Scammers conned teenager Peter Clatworthy into paying £450 for the Xbox One on eBay, then sent him a bad photo of the console instead.
The 19-year-old teenager from Bilbourough, Nottingham saved for months in order to afford a limited edition Day One release of the Xbox One, which he wanted to give to his four-year-old son McKenzie as a surprise Christmas present, the Nottingham Post reports.
Clatworthy made the purchase on eBay on 28 November, paying £450 and £8 for packaging.
However, the postman delivered a brown envelope, which had a very badly printed photograph of the Xbox One on an A4 piece of paper, and on the back of the page, the seller had written, "Thank you for your purchase."
The auction had been very cleverly written by a seller - the auction title stated: "Xbox One Fifa 14 Day One Edition, Photo Brand New UK 2013".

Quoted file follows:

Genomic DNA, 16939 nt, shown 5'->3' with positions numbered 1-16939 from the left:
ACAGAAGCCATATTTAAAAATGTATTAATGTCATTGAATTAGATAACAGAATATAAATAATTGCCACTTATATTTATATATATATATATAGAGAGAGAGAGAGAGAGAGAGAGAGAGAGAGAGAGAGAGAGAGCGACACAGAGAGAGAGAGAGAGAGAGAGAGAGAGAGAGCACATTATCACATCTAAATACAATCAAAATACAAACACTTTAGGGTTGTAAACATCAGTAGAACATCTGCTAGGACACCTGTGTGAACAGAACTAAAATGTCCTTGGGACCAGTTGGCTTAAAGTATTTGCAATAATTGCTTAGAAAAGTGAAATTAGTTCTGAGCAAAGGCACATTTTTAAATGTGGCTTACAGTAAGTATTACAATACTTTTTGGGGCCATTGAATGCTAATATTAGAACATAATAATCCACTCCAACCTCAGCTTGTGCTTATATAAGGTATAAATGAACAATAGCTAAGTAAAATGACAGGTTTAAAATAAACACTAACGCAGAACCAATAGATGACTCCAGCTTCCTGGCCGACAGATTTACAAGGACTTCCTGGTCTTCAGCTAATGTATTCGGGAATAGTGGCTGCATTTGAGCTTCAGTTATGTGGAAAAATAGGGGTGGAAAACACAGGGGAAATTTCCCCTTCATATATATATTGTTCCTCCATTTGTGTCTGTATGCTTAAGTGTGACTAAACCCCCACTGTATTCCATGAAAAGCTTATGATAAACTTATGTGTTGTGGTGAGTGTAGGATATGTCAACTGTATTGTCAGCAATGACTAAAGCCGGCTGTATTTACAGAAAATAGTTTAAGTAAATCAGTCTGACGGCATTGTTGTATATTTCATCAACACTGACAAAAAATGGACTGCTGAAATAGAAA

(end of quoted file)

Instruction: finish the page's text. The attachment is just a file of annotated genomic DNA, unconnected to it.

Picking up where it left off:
"It said 'photo' and I was in two minds, but I looked at the description and the fact it was in the right category made me think it was genuine," Clatworthy told the Nottingham Post.
"I looked at the seller's feedback and there was nothing negative. I bought it there and then because I thought it was a good deal. It's obvious now I've been conned out of my money."
Clatworthy has since contested the claim with eBay, and the auction website has investigated and concluded that he is entitled to a full refund from the seller.
Under eBay's current rules, if the buyer opens a case and eBay finds in favour of the buyer, eBay has the right to immediately withdraw the funds from the seller's PayPal account and return the funds to the buyer, so at least Clatworthy is protected.
The Xbox One was released on 21 November, selling 1 million units worldwide in less than 24 hours. Since then, there have been reports that people have been paying hundreds of pounds to purchase empty Xbox One packaging.